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Inadequate school bus health and safety protocols put students and drivers at risk



TORONTO/CNW/ - With less than a month until a scheduled return to the classroom, woefully inadequate school bus health and safety protocols put students and drivers at risk Unifor says.

"Drivers are still lacking basic information on how many students are allowed on a bus, how far they should sit apart, the supply and use of personal protective equipment, protocols for cleaning the bus, and for that matter details on who is cleaning the bus," said Unifor National President Jerry Dias. "There is a hodgepodge of systems and regulations from school board to school board and the Ontario government has done nothing to standardize health and safety aboard school buses."

Today Unifor, as Ontario's leading school bus driver union, released a statement on behalf of drivers calling on the Ford government to take immediate action to guarantee access to PPE, limit the number of passengers and ensure proper sanitation of busses by professional cleaners. Read the statement here.

"Why are the safety precautions so different for school buses? Ontarians are told to socially distance, that anyone over the age of 2 should wear a mask indoors, and to not gather in close cohorts exceeding ten people but there is no set distance or mask requirement for kids on a bus that could hold upwards of 70 students," said Debbie Montgomery, President of Unifor Local 4268. "School bus drivers are feeling pretty disposable right now to say the least."

Last month Unifor warned that urgent action was needed in order for school bus service to resume in September. Now, as parents prepare to return their children to the classroom, it is still unclear if students will be transported in a safe manner.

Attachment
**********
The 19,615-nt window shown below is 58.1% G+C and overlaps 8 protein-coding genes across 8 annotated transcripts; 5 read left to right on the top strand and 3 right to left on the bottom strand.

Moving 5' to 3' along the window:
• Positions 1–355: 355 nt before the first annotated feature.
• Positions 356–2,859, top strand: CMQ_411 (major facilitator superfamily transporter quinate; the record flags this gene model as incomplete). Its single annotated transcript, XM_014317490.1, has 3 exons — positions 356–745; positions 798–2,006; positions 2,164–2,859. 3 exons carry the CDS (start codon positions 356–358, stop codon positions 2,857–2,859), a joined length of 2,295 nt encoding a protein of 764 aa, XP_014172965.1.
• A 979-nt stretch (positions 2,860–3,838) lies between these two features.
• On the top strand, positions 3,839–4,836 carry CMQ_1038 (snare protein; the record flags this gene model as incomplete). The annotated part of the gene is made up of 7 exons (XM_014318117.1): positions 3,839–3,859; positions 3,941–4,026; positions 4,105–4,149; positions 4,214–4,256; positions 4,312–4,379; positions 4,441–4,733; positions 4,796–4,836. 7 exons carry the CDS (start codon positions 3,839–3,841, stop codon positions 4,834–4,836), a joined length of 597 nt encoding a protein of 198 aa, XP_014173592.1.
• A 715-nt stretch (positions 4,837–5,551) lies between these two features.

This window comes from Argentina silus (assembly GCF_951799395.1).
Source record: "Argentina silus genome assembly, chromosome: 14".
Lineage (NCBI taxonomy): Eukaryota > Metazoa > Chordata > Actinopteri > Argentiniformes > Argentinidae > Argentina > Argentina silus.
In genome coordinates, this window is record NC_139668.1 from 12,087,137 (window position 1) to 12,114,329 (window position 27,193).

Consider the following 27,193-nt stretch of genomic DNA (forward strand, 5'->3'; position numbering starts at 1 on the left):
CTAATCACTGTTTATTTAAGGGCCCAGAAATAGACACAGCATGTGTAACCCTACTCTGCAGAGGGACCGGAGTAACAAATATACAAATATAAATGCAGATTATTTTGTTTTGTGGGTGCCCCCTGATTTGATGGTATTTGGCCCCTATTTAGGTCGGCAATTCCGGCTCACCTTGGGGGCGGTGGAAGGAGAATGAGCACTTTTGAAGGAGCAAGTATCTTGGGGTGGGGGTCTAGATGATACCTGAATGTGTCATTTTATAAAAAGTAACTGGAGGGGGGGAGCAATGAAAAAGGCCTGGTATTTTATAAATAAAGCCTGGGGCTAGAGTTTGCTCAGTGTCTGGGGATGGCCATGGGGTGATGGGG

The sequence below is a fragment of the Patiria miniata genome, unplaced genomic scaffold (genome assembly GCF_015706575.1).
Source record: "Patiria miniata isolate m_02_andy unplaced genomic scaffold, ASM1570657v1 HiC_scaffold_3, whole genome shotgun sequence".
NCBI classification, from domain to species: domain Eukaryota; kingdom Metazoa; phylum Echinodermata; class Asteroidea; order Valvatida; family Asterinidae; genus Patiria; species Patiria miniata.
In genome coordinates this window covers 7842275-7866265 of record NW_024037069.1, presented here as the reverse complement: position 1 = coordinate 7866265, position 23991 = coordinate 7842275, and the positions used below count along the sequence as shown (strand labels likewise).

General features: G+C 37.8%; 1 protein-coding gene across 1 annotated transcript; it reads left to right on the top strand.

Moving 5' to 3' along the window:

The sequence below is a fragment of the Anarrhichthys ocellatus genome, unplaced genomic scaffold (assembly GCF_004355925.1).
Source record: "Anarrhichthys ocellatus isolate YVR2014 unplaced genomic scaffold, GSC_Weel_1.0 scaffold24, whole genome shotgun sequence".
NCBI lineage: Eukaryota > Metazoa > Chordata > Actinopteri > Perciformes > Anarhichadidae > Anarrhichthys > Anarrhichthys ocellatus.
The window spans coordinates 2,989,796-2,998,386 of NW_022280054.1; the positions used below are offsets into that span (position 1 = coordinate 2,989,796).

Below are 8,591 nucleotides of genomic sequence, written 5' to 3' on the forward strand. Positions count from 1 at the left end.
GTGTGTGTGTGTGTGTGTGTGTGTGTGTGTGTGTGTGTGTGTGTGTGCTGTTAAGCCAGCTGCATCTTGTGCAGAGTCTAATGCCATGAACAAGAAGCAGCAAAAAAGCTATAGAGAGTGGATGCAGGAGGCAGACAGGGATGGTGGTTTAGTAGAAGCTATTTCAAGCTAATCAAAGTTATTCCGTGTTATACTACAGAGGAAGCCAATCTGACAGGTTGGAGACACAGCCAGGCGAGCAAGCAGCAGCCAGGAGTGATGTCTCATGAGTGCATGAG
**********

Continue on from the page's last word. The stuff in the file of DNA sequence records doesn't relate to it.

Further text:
Unifor is disappointed at the complete lack of consultation with drivers and warns that safety concerns may prevent some drivers from returning to their routes.

"Many of these drivers are senior citizens who in addition to being asked to put themselves on the frontline to safely transport an unknown amount of passengers each day are also worried about the responsibility of cleaning and sanitizing buses," said Unifor Ontario Regional Director Naureen Rizvi. "In some situations they're being asked to perform the work of industrial cleaners, expected to use a variety of heavy-duty cleaning products. That is not part of their job description."

With added pandemic protocol responsibilities, many drivers may be asked to work upwards of ten hours a day as some local school boards are suggesting route configurations may be altered dramatically. Additional COVID-19 driver responsibilities also include taking attendance, enforcing pre-approved seating plans, and ensuring designated students wear masks.

These extra duties are added to the driver's core responsibility of safely driving a large commercial vehicle during the busiest times of traffic congestion. While the drivers are tasked with providing safe student transport, they remain classified as part-time workers with no health and welfare benefit protections.

Unifor is Canada's largest union in the private sector and represents 315,000 workers in every major area of the economy. The union advocates for all working people and their rights, fights for equality and social justice in Canada and abroad, and strives to create progressive change for a better future.


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